Cars


Mini Rebuild

 

Step 68 - Finishing the Engine Bay

 

In the last installment I was in the middle of a quick suspension alignment. Since this is the first time I've aligned a car I knew this one wasn't going to end accurately. I decided to use this time to get a feel for the process and the tools. Now I have a list of what worked and what I can do differently the next time to ensure greater accuracy.

 

Mini Rebuild - Step 68

The final part of the alignment was to set the toe and camber of the rear wheels. The TDK abbreviated rear subframe has a horizontally slotted hole inboard to allow for toe adjustment and a vertical slot toward the outside for camber adjustments. This is better than standard with allows for no adjustment at all (although people use shims when minor adjustments are needed) but precise changes are a bit tricky, combined with the fact that changing one parameter tends to alter the other.

 

Mini Rebuild - Step 68

Regardless of the designs merits, I quickly ran out of toe adjustment as the swing arm made contact with the rear subframe. You can see the semi-circular cut I'd previously made to make clearance here. That was back in 2009. Clearly I hadn't removed enough material so it's time to give it another go.

 

Mini Rebuild - Step 68

Before.

 

Mini Rebuild - Step 68

 

 

Mini Rebuild - Step 68

And now we have more clearance then we'll ever need. Some might ask why I don't just hack off the whole box section underneath the swing arm, since I won't be using the traditional Mini rubber donut suspension. I guess I could but it won't gain me much and if I ever do decide to try cones I can still use these same swingarms (I think).

 

Mini Rebuild - Step 68

I've had the bonnet in storage for the past two+ years. It felt good to finally re-install it on the car. A quick adjustment of the latching pin and it was 100%. It just needs a thorough dusting off.

 

Mini Rebuild - Step 68

With the bonnet in place I could finally answer a question - would the ITG air filter fit with the bonnet closed. I pulled out the template I had made a few years back and used it to mark out the filter's aluminum baseplate. After lots of measurements I marked out the circles and started cutting.

 

Mini Rebuild - Step 68

I started to drill out the holes using a hole saw but it moved around too much for my liking. I decided to use a step drill instead, get close to the final ID that I needed, then carefully grind the remainder to the final shape. This worked reasonably well.

 

Mini Rebuild - Step 68

 

Mini Rebuild - Step 68

Here is the baseplate pressed down over the throttle body's rubber velocity stacks.

 

Mini Rebuild - Step 68

 

Mini Rebuild - Step 68

 

Mini Rebuild - Step 68

I clamped the filter in place and slowly lowered the bonnet.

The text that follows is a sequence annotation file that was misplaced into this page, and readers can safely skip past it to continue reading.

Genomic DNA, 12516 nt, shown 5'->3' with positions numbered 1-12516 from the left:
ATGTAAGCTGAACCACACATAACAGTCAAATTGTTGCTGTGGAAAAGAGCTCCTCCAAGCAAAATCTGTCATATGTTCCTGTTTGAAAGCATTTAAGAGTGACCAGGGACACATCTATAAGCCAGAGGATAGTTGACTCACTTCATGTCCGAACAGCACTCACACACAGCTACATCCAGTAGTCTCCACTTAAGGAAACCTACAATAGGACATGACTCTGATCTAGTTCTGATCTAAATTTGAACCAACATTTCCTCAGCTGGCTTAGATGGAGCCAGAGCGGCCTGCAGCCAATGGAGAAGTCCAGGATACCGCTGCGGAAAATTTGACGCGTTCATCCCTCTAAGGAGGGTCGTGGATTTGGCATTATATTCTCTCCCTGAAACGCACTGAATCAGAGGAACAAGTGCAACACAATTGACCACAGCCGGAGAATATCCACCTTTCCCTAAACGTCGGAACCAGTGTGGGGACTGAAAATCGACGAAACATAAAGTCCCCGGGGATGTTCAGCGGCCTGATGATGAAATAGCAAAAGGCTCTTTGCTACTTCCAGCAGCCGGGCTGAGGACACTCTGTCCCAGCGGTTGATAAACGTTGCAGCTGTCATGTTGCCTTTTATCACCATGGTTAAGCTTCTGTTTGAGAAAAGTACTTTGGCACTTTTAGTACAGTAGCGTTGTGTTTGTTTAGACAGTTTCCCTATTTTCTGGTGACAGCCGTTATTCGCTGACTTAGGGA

Mini Rebuild - Step 68

It fits. Down the road I plan to build an airbox to surround the filter. There won't be much room to work with but I think I can make it work.

 

Mini Rebuild - Step 68

One more item to remove permanently from storage and fit to the Mini - the windshield. I laid out some protection for the bodywork then installed the rubber seal on the bodywork. One thing to note here is that Mini's windshield is basically staked in place and 'floats', whereas modern cars have their windshields bonded to the chassis, making them a structural member. I can see the advantages of the latter method but I think it would take one heck of a piece of glass bonded into my car to up the chassis rigidity.

 

 

Mini Rebuild - Step 68

The windshield is quite lightweight. It easily slipped into the seal but these first two steps are the easy ones.

 

Mini Rebuild - Step 68

The difficult part is slipping a triangular strip of plastic into a narrow slot in the rubber gasket. This forces the gasket to clamp onto the body flange as well as forcing it to clamp the glass in place.

 

Mini Rebuild - Step 68

Here you can see where I've started inserting the "chrome" locking strip at the top of the windshield and I'm working it into the righthand A-pillar.

 

Mini Rebuild - Step 68

As usual the right tool makes all the difference. This one is made exactly for this job. When shoved down into the rubber channel it opens the channel up just wide enough and just long enough the allow the stip to feed in.

 

Mini Rebuild - Step 68

Just a couple of hours into starting the whole process I have the windshield installed and locked into place.

 

Mini Rebuild - Step 68

Too bad I did it incorrectly. The windshield's lower righthand corner is too far recessed inwards. I spotted this early on and had assumed that completing the install would correct it for me. I was wrong. I pulled the locking strip back out and removed the glass from the car. I took a few measurements of the bodywork and the glass, thinking that I may have installed the glass too far off of center. I re-installed the windshield and made sure to center it between the A-pillars. It seemed to do the trick.

 

Mini Rebuild - Step 68

After a thorough glass cleaning inside and out I can scratch another item off the 'To-Do' list.

 

Continue to Rebuild Step 69

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